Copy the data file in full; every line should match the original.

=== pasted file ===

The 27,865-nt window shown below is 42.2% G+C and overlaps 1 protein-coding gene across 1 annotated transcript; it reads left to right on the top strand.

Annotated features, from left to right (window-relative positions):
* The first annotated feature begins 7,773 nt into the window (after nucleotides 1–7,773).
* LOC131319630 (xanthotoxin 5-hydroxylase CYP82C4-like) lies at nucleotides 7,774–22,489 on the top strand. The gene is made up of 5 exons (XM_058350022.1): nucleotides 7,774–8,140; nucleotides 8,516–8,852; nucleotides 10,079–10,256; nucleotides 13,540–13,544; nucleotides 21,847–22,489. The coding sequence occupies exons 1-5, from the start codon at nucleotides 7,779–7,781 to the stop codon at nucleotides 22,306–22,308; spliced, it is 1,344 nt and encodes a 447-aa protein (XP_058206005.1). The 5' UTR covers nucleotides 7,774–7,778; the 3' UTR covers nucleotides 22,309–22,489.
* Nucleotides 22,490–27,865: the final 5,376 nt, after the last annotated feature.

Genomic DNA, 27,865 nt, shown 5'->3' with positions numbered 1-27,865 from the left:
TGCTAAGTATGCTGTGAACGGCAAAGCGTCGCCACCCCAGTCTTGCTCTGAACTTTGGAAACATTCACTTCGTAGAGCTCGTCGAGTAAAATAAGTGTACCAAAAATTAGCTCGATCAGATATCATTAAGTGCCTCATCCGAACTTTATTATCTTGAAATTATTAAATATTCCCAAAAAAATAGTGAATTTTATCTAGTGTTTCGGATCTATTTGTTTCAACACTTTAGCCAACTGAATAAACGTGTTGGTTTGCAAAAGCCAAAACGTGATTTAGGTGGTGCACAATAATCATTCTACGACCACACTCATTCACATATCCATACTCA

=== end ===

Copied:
The 27,865-nt window shown below is 42.2% G+C and overlaps 1 protein-coding gene across 1 annotated transcript; it reads left to right on the top strand.

Annotated features, from left to right (window-relative positions):
* The first annotated feature begins 7,773 nt into the window (after nucleotides 1–7,773).
* LOC131319630 (xanthotoxin 5-hydroxylase CYP82C4-like) lies at nucleotides 7,774–22,489 on the top strand. The gene is made up of 5 exons (XM_058350022.1): nucleotides 7,774–8,140; nucleotides 8,516–8,852; nucleotides 10,079–10,256; nucleotides 13,540–13,544; nucleotides 21,847–22,489. The coding sequence occupies exons 1-5, from the start codon at nucleotides 7,779–7,781 to the stop codon at nucleotides 22,306–22,308; spliced, it is 1,344 nt and encodes a 447-aa protein (XP_058206005.1). The 5' UTR covers nucleotides 7,774–7,778; the 3' UTR covers nucleotides 22,309–22,489.
* Nucleotides 22,490–27,865: the final 5,376 nt, after the last annotated feature.

Genomic DNA, 27,865 nt, shown 5'->3' with positions numbered 1-27,865 from the left:
TGCTAAGTATGCTGTGAACGGCAAAGCGTCGCCACCCCAGTCTTGCTCTGAACTTTGGAAACATTCACTTCGTAGAGCTCGTCGAGTAAAATAAGTGTACCAAAAATTAGCTCGATCAGATATCATTAAGTGCCTCATCCGAACTTTATTATCTTGAAATTATTAAATATTCCCAAAAAAATAGTGAATTTTATCTAGTGTTTCGGATCTATTTGTTTCAACACTTTAGCCAACTGAATAAACGTGTTGGTTTGCAAAAGCCAAAACGTGATTTAGGTGGTGCACAATAATCATTCTACGACCACACTCATTCACATATCCATACTCA